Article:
By Larry Mahon

Agate Ridge observatory

Early viewing of Venus is necessary this month because of our latitude. It will be only a few degrees above the southwestern horizon and will set at 8:16 PDT on Oct. 2.

It is still growing in size and brightness as it reaches its greatest elongation — distance from the sun on Nov. 1.

Jupiter rises about midnight on Oct. 1, and two hours earlier by the end of the month. Jupiter reaches western quadrature, 90 degrees west of the sun, on Oct. 12, increases to magnitude -2.4, and its diameter increases to 41 arc seconds.

This is an especially favorable month to see the eclipses of its Galilean moons as they pass in front of the brightening planet.

Mars rises four to five hours before the sun this month. It is in the constellation Leo, the lion, and passes only 1 degree above the star Regulus, the bottom star of the sickle, on the morning of Oct. 15.

Another object races in to glide close to Mars and Regulus this month. It is the comet ISON. The comet is continuing to be observed and is now passed 10th magnitude as it approaches the orbit of Mars.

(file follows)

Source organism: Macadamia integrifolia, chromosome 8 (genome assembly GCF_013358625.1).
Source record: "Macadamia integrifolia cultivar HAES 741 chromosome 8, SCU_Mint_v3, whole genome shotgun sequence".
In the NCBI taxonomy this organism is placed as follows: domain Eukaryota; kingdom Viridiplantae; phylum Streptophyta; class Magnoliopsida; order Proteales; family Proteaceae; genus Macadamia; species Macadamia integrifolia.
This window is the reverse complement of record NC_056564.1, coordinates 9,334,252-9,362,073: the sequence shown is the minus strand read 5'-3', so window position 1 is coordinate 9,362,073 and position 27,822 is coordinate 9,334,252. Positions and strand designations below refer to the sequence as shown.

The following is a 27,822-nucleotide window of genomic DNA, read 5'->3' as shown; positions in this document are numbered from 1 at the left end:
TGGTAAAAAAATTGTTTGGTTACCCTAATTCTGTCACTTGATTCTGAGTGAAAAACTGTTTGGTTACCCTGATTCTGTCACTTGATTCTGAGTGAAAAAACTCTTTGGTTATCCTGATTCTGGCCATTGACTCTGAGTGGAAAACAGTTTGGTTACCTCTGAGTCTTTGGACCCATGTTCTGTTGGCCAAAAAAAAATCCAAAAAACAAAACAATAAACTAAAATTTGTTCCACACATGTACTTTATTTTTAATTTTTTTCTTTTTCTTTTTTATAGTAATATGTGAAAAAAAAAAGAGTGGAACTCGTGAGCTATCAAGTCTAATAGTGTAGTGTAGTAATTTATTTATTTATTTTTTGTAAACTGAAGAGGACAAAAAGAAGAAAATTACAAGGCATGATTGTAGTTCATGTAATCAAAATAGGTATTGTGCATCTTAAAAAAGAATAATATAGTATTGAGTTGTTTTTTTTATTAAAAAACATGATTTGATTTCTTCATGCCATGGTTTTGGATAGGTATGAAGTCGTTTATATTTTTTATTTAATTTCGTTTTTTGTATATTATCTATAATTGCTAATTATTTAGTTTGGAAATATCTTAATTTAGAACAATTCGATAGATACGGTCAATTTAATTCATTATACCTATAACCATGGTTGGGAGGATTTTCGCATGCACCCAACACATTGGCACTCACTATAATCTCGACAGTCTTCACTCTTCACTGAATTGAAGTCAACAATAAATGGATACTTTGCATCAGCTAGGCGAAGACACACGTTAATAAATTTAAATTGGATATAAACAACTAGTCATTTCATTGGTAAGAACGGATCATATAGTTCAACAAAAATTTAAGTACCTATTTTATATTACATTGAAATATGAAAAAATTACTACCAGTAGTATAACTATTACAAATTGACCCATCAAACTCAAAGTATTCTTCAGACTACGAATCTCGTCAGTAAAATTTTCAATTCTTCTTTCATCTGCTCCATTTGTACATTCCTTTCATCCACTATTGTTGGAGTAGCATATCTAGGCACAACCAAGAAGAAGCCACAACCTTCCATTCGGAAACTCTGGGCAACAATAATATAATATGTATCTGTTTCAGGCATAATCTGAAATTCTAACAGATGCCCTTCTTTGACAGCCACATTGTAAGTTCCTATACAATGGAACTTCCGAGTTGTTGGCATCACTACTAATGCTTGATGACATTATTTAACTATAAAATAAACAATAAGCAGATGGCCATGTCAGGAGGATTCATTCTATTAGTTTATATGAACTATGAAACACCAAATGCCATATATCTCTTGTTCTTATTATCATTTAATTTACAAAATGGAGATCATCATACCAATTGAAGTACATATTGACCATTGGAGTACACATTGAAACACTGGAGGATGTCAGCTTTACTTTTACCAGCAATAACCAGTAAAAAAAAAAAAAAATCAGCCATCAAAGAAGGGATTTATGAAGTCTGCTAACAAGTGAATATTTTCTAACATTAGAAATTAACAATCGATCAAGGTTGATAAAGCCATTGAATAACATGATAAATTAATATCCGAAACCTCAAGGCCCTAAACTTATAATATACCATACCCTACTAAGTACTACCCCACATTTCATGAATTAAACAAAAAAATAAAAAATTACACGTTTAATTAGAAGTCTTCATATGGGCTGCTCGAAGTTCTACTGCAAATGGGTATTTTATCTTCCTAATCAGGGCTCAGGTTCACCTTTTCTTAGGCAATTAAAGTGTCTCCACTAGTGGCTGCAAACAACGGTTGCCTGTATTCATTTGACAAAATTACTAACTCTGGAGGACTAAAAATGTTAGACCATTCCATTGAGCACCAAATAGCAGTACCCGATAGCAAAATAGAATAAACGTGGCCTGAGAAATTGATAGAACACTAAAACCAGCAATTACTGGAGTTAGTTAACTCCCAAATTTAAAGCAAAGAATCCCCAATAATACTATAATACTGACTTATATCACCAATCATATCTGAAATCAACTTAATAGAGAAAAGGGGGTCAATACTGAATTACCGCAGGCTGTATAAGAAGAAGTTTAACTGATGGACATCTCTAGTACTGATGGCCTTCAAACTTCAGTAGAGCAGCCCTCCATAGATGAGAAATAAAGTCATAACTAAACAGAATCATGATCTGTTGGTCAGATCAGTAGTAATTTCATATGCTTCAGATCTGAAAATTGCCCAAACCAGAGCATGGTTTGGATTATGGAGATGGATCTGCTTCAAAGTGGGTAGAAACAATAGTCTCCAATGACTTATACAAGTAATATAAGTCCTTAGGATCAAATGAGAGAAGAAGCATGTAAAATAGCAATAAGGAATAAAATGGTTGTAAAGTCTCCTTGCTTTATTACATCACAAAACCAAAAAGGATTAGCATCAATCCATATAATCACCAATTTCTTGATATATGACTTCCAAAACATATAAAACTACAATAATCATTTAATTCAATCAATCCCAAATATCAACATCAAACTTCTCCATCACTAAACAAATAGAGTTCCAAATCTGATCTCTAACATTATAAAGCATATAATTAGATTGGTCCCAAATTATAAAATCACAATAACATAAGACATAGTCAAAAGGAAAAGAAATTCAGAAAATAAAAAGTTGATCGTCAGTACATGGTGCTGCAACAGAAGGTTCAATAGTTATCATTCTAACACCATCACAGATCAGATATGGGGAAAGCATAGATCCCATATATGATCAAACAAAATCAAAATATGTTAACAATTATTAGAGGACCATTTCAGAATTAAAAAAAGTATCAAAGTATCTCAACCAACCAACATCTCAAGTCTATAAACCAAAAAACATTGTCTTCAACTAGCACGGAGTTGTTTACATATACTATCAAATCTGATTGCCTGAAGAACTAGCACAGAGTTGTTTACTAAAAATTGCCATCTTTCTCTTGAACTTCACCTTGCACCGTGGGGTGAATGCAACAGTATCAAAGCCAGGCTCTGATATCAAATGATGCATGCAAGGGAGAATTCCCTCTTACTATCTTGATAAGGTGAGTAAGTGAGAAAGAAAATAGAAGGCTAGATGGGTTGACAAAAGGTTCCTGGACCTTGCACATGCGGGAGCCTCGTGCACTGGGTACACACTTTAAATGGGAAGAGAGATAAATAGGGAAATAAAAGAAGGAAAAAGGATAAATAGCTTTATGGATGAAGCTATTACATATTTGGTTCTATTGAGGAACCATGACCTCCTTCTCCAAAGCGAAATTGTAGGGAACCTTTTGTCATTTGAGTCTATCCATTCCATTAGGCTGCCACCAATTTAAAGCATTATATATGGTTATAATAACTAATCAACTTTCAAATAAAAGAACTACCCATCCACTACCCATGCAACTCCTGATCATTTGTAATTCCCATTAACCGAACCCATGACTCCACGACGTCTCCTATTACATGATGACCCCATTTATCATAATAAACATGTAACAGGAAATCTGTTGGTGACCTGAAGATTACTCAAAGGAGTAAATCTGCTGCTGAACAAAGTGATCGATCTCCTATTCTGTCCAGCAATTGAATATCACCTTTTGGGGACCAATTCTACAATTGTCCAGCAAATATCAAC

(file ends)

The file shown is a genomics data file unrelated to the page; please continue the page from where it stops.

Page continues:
Will it reach seventh magnitude? Mars and the comet ISON proceed in tandem through the stars about 1 degree apart from Oct. 16-19. Next month, the comet begins its plunge toward the sun. It may reach naked eye visibility in mid-November and might become spectacular in early to mid-December. Check “” for the latest updates.

While looking up information for this article on my computer, I thought again of how few persons have any sky charts to view. Interactive sky charts are available at

Spend enough time on the home page to investigate it and you will be amazed. You will have to sign up for some areas but there is no charge. This is a very interesting online site with a great amount of information. Happy viewing.

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